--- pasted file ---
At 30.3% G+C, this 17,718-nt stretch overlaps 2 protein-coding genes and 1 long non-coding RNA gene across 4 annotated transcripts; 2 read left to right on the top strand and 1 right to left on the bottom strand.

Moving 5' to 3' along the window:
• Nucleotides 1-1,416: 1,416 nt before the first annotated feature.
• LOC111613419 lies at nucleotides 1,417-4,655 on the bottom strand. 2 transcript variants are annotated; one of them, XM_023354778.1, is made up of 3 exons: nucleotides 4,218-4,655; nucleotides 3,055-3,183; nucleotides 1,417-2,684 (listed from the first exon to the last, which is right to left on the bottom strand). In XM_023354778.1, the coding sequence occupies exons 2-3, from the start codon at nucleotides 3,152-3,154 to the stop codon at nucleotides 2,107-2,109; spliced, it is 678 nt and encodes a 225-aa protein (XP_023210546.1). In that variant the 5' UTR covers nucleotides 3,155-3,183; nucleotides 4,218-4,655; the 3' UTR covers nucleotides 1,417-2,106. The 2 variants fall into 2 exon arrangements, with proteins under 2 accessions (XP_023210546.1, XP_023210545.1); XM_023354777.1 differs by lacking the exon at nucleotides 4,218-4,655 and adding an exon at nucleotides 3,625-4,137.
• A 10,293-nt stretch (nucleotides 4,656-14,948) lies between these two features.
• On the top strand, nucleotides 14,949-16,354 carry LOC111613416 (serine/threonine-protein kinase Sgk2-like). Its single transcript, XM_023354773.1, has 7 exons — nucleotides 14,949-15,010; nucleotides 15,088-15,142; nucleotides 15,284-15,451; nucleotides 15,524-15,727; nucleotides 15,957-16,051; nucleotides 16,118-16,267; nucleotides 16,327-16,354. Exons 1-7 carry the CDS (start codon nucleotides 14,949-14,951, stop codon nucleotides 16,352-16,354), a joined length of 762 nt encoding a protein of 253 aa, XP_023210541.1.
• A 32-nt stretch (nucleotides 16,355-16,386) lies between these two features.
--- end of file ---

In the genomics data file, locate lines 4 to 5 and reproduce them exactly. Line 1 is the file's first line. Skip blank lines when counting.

• LOC111613419 lies at nucleotides 1,417-4,655 on the bottom strand. 2 transcript variants are annotated; one of them, XM_023354778.1, is made up of 3 exons: nucleotides 4,218-4,655; nucleotides 3,055-3,183; nucleotides 1,417-2,684 (listed from the first exon to the last, which is right to left on the bottom strand). In XM_023354778.1, the coding sequence occupies exons 2-3, from the start codon at nucleotides 3,152-3,154 to the stop codon at nucleotides 2,107-2,109; spliced, it is 678 nt and encodes a 225-aa protein (XP_023210546.1). In that variant the 5' UTR covers nucleotides 3,155-3,183; nucleotides 4,218-4,655; the 3' UTR covers nucleotides 1,417-2,106. The 2 variants fall into 2 exon arrangements, with proteins under 2 accessions (XP_023210546.1, XP_023210545.1); XM_023354777.1 differs by lacking the exon at nucleotides 4,218-4,655 and adding an exon at nucleotides 3,625-4,137.
• A 10,293-nt stretch (nucleotides 4,656-14,948) lies between these two features.